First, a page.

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“It’s all about how we grow Rent the Runway from being a business that generates $300 million in revenue a year to a business that generates billions,” Hyman told BoF Tuesday. “We have the opportunity to do that because the industry is growing. Rental is growing like crazy.”

The company has its work cut out for it. In its most recent quarter, active subscribers fell 1 percent year-over-year to 128,840, below pre-pandemic levels. That’s partially a factor of Rent the Runway’s lower profile; marketing was scaled back last year amid complaints from existing customers about frequent out of stock notices. The company boosted inventory levels in the second half of 2023.

With profitability on the horizon, Rent the Runway can finally get back to chasing new customers, Hyman told BoF.

Last month, Rent the Runway hired former Afterpay executive and retail veteran Natalie McGrath as chief marketing officer. It’s planning new ad campaigns, influencer partnerships and in-person events. It also has more clothes available to rent and a leaner operating model.

While the subscriber count has basically held steady after bouncing back from the pandemic, there are other signs business may be about to pick up: Customer retention increased by 10 percent in the fourth quarter, the company said, and its net promoter score, a measure of the likelihood of existing customers recommending the service to a friend, jumped 20 points from the lowest point in 2023.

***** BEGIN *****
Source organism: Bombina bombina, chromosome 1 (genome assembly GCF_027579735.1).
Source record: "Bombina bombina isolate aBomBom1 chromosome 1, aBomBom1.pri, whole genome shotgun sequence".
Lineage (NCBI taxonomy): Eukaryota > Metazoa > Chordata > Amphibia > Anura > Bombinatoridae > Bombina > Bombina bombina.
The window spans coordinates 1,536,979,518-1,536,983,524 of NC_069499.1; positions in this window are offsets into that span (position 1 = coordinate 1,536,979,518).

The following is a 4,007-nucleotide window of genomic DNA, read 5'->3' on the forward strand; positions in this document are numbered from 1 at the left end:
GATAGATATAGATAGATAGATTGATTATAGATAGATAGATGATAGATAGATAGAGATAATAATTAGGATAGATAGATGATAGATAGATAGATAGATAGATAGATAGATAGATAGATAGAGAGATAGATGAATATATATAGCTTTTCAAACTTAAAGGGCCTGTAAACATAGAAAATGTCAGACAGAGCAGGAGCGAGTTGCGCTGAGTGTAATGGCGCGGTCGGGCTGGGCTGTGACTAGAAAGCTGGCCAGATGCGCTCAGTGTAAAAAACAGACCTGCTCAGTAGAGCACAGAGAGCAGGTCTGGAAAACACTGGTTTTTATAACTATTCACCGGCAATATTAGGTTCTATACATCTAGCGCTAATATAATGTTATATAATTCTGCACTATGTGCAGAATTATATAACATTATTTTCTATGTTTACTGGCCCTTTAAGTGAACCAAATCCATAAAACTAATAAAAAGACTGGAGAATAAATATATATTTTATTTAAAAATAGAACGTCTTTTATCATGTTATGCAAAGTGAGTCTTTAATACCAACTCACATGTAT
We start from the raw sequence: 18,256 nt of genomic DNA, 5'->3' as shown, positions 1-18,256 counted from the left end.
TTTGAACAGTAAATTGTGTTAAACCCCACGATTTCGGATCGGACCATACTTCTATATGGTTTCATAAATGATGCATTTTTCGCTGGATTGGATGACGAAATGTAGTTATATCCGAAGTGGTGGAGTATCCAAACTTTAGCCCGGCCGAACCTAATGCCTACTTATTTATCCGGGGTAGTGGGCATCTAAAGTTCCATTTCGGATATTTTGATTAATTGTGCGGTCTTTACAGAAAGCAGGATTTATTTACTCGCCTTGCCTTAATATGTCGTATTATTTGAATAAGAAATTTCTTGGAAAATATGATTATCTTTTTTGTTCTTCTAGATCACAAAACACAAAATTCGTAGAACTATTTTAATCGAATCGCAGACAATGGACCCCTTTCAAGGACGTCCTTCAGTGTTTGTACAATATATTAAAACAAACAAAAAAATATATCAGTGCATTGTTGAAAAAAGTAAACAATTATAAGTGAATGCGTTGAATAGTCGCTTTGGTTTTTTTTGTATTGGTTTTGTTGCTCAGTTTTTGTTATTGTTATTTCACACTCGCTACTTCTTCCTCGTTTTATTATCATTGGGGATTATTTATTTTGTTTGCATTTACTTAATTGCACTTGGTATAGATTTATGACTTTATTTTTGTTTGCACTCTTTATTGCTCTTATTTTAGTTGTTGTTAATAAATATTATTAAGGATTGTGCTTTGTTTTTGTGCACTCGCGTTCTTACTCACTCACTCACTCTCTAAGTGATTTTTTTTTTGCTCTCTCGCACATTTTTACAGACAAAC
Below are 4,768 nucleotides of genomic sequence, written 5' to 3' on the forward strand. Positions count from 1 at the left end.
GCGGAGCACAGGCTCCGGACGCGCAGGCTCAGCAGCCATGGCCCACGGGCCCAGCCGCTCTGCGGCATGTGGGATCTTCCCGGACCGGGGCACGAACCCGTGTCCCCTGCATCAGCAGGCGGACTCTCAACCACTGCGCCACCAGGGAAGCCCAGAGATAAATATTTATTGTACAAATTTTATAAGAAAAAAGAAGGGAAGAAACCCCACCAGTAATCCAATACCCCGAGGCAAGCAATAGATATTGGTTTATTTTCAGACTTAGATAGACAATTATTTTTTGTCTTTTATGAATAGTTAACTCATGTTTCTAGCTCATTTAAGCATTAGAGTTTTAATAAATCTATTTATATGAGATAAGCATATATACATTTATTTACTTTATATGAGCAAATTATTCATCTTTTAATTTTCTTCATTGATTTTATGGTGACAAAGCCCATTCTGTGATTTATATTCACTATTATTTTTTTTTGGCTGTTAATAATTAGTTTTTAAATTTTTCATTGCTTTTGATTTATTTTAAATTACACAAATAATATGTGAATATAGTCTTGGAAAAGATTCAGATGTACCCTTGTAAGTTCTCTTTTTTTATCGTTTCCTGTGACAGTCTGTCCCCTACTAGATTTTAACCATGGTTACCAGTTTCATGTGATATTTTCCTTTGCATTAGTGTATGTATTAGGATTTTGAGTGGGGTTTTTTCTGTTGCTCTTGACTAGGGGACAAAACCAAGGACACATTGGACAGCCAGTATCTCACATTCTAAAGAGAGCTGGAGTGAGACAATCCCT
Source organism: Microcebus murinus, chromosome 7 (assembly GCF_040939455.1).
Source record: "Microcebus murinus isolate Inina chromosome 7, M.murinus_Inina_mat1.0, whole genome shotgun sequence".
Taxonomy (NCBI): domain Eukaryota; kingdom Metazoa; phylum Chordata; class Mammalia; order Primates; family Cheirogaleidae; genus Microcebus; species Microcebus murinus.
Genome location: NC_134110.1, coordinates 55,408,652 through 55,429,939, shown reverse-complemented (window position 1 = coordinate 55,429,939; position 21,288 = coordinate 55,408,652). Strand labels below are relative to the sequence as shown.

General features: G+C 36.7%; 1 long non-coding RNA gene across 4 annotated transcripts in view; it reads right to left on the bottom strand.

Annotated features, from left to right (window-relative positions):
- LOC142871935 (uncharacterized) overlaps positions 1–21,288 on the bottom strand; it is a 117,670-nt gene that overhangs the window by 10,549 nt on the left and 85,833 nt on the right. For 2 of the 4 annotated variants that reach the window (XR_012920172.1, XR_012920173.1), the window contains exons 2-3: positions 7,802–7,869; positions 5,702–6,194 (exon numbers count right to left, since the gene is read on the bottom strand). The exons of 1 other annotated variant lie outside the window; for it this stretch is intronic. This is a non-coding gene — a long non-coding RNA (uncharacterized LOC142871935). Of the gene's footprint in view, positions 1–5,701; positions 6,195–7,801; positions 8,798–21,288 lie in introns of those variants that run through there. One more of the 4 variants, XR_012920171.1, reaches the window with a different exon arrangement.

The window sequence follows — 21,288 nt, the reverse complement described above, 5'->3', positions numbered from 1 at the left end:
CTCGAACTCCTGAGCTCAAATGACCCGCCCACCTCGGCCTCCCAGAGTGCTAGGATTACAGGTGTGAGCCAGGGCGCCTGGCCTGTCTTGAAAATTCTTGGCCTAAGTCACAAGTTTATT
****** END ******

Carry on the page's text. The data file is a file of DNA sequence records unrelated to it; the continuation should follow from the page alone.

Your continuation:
“We’ve made all the right moves over the last few years to drive both growth and profitability,” Hyman said. “We’re about to prove the world wrong.”

Not everyone is so sure. Rent the Runway pioneered the clothing rental concept from its founding in 2009, and had the high end of the category largely to itself for much of the 2010s. Today, there are more rental options, both from individual brands, Rent the Runway-like services and a new crop of peer-to-peer start-ups, where users borrow clothes from each other.

And there’s a chance that just about anyone who was going to try rental already has.

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“I suspect that their inability to grow subscribers relates to the fact that they are fairly deep into the total addressable market of people who want subscription rental clothing,” said Berna Barshay, an equity analyst and partner at online investment platform Wall Street Beats. “It is tough to reactivate lapsed users who had a less-than-ideal experience.”